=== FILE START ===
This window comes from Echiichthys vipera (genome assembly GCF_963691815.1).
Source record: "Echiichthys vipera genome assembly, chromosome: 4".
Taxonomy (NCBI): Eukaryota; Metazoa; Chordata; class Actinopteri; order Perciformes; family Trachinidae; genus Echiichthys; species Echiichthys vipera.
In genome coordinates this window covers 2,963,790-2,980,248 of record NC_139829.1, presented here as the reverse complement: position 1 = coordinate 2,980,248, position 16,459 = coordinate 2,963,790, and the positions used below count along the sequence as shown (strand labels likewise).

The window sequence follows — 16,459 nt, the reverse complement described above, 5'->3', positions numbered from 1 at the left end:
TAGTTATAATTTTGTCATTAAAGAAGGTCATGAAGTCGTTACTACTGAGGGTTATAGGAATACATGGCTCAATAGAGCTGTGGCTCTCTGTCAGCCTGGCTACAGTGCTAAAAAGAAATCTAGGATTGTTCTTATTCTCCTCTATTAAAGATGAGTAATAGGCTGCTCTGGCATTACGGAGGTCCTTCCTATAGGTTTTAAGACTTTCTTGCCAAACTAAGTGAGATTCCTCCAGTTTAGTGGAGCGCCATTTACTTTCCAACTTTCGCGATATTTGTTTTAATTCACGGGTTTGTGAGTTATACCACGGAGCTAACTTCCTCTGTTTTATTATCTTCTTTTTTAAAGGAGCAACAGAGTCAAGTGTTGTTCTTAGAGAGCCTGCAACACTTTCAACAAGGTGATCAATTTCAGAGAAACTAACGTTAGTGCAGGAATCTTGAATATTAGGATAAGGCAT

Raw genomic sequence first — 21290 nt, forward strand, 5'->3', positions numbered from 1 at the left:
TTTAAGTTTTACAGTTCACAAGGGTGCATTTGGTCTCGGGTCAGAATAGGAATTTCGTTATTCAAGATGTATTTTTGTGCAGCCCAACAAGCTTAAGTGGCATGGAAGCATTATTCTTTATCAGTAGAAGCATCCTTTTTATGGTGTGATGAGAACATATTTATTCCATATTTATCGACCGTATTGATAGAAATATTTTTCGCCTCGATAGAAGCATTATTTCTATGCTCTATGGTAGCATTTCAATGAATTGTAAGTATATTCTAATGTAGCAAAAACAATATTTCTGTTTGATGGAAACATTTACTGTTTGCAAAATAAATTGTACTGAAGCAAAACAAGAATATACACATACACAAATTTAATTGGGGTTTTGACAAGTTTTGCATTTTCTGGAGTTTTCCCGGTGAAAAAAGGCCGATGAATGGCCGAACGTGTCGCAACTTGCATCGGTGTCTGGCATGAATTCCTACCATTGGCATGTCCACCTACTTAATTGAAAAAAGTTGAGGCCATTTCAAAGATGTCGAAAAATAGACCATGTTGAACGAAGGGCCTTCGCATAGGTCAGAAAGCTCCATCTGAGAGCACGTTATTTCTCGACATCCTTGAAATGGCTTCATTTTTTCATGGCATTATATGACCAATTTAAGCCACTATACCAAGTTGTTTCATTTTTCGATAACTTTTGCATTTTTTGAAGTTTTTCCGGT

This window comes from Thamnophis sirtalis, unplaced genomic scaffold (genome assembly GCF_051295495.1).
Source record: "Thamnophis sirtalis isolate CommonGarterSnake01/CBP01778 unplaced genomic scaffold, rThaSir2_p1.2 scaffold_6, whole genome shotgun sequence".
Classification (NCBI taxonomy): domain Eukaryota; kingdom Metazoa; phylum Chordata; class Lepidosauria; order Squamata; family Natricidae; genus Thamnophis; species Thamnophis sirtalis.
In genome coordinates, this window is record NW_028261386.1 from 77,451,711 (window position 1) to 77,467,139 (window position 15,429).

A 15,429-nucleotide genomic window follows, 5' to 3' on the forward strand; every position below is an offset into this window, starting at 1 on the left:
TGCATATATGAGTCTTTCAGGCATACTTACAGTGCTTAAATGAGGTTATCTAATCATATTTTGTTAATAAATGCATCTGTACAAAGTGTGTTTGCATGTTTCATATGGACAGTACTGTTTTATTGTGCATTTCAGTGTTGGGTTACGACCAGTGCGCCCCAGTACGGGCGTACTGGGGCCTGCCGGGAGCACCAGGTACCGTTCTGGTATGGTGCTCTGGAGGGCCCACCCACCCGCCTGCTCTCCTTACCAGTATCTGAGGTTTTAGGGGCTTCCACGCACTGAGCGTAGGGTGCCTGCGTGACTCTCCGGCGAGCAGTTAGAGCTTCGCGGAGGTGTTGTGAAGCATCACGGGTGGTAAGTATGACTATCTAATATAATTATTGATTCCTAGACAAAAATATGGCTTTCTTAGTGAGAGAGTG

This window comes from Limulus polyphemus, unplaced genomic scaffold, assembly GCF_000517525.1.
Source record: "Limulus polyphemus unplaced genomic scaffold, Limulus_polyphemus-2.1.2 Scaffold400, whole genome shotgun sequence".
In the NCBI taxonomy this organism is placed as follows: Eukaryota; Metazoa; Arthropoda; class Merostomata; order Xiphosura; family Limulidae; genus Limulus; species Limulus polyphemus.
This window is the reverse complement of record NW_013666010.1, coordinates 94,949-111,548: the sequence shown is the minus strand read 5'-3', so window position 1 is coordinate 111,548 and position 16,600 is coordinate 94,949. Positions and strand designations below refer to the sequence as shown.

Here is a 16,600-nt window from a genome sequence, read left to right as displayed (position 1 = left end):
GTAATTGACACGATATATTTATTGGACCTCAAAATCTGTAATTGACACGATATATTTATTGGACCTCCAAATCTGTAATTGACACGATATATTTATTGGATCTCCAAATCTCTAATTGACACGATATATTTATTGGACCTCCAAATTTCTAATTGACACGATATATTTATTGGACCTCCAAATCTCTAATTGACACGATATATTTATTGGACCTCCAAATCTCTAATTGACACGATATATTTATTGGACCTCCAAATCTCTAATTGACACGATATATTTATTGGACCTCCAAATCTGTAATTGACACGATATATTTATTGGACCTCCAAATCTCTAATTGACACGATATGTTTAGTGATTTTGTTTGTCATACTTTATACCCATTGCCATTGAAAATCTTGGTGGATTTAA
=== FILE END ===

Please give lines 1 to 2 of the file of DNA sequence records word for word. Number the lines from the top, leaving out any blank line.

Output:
This window comes from Echiichthys vipera (genome assembly GCF_963691815.1).
Source record: "Echiichthys vipera genome assembly, chromosome: 4".